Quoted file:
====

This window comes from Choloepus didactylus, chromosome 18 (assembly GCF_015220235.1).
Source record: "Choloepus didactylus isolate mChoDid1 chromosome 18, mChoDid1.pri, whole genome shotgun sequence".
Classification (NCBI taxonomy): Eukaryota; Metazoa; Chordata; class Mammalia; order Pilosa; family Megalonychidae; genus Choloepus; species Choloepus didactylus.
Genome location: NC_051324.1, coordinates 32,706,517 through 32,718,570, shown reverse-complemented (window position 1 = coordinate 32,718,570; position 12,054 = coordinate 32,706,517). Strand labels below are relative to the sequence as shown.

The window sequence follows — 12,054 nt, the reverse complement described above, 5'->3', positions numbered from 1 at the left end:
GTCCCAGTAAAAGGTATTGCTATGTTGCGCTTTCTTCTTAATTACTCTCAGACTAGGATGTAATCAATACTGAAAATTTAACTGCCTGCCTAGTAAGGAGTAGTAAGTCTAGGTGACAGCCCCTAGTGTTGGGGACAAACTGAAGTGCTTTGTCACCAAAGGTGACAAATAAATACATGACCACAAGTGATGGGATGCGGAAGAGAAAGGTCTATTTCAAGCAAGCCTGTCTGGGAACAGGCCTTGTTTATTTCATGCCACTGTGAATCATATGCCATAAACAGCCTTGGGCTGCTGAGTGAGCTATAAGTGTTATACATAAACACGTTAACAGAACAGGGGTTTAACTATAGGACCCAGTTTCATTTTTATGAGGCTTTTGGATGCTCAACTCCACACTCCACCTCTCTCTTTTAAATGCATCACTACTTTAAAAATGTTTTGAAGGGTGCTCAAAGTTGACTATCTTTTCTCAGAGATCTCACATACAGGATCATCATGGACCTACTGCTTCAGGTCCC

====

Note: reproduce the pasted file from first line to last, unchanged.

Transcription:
This window comes from Choloepus didactylus, chromosome 18 (assembly GCF_015220235.1).
Source record: "Choloepus didactylus isolate mChoDid1 chromosome 18, mChoDid1.pri, whole genome shotgun sequence".
Classification (NCBI taxonomy): Eukaryota; Metazoa; Chordata; class Mammalia; order Pilosa; family Megalonychidae; genus Choloepus; species Choloepus didactylus.
Genome location: NC_051324.1, coordinates 32,706,517 through 32,718,570, shown reverse-complemented (window position 1 = coordinate 32,718,570; position 12,054 = coordinate 32,706,517). Strand labels below are relative to the sequence as shown.

The window sequence follows — 12,054 nt, the reverse complement described above, 5'->3', positions numbered from 1 at the left end:
GTCCCAGTAAAAGGTATTGCTATGTTGCGCTTTCTTCTTAATTACTCTCAGACTAGGATGTAATCAATACTGAAAATTTAACTGCCTGCCTAGTAAGGAGTAGTAAGTCTAGGTGACAGCCCCTAGTGTTGGGGACAAACTGAAGTGCTTTGTCACCAAAGGTGACAAATAAATACATGACCACAAGTGATGGGATGCGGAAGAGAAAGGTCTATTTCAAGCAAGCCTGTCTGGGAACAGGCCTTGTTTATTTCATGCCACTGTGAATCATATGCCATAAACAGCCTTGGGCTGCTGAGTGAGCTATAAGTGTTATACATAAACACGTTAACAGAACAGGGGTTTAACTATAGGACCCAGTTTCATTTTTATGAGGCTTTTGGATGCTCAACTCCACACTCCACCTCTCTCTTTTAAATGCATCACTACTTTAAAAATGTTTTGAAGGGTGCTCAAAGTTGACTATCTTTTCTCAGAGATCTCACATACAGGATCATCATGGACCTACTGCTTCAGGTCCC